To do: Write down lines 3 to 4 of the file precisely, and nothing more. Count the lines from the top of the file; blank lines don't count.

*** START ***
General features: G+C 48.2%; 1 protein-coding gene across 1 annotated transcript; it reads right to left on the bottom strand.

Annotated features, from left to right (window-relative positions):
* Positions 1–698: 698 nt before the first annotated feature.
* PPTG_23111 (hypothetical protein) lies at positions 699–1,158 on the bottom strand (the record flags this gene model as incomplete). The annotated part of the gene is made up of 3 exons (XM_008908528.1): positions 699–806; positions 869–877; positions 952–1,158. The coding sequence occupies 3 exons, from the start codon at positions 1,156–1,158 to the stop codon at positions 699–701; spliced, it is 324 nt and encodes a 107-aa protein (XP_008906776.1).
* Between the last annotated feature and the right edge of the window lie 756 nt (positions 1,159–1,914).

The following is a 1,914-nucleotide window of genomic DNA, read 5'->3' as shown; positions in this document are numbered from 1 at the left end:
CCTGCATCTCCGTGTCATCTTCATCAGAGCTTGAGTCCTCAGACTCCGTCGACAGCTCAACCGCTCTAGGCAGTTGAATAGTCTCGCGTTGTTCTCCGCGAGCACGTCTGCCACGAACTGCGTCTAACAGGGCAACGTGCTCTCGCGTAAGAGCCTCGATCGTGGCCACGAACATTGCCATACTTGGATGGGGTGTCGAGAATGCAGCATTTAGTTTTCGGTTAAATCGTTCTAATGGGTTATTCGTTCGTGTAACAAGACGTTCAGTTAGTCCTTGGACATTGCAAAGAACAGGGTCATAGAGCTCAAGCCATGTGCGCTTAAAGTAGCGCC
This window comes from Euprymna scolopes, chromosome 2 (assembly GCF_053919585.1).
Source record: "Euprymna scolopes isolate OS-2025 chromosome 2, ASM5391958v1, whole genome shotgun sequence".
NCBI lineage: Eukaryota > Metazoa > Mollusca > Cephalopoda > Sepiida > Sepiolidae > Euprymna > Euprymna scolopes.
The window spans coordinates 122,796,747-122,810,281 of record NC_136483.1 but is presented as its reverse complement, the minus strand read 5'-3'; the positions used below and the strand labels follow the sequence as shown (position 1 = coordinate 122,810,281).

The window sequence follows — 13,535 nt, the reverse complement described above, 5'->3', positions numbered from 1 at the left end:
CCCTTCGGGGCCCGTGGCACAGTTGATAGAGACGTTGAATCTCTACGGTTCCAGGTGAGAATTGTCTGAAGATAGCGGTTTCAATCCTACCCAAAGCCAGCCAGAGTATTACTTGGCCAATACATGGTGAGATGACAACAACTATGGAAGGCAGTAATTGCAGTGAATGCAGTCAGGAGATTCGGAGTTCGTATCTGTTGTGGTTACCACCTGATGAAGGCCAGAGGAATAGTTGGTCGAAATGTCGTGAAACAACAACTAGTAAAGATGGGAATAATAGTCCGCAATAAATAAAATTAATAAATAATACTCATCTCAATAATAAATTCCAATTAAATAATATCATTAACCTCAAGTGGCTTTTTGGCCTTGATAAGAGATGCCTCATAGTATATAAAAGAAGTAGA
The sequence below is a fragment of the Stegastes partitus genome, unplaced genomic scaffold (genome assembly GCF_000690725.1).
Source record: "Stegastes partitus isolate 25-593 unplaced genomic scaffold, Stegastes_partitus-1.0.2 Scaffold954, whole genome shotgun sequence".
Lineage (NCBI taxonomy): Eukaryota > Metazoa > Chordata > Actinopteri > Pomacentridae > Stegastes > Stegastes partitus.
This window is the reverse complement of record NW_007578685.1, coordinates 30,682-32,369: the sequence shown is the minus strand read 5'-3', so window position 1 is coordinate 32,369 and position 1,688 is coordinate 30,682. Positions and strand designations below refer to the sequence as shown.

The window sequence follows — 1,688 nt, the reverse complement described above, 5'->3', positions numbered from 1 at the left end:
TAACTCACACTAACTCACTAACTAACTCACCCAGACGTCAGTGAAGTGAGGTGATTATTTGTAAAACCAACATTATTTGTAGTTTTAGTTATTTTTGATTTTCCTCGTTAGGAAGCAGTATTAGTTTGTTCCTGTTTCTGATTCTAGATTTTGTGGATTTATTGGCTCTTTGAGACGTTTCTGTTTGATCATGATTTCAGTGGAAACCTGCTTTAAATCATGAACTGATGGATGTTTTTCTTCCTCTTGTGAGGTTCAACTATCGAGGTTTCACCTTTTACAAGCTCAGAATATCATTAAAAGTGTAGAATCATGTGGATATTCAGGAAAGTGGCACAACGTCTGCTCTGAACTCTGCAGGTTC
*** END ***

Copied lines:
* Positions 1–698: 698 nt before the first annotated feature.
* PPTG_23111 (hypothetical protein) lies at positions 699–1,158 on the bottom strand (the record flags this gene model as incomplete). The annotated part of the gene is made up of 3 exons (XM_008908528.1): positions 699–806; positions 869–877; positions 952–1,158. The coding sequence occupies 3 exons, from the start codon at positions 1,156–1,158 to the stop codon at positions 699–701; spliced, it is 324 nt and encodes a 107-aa protein (XP_008906776.1).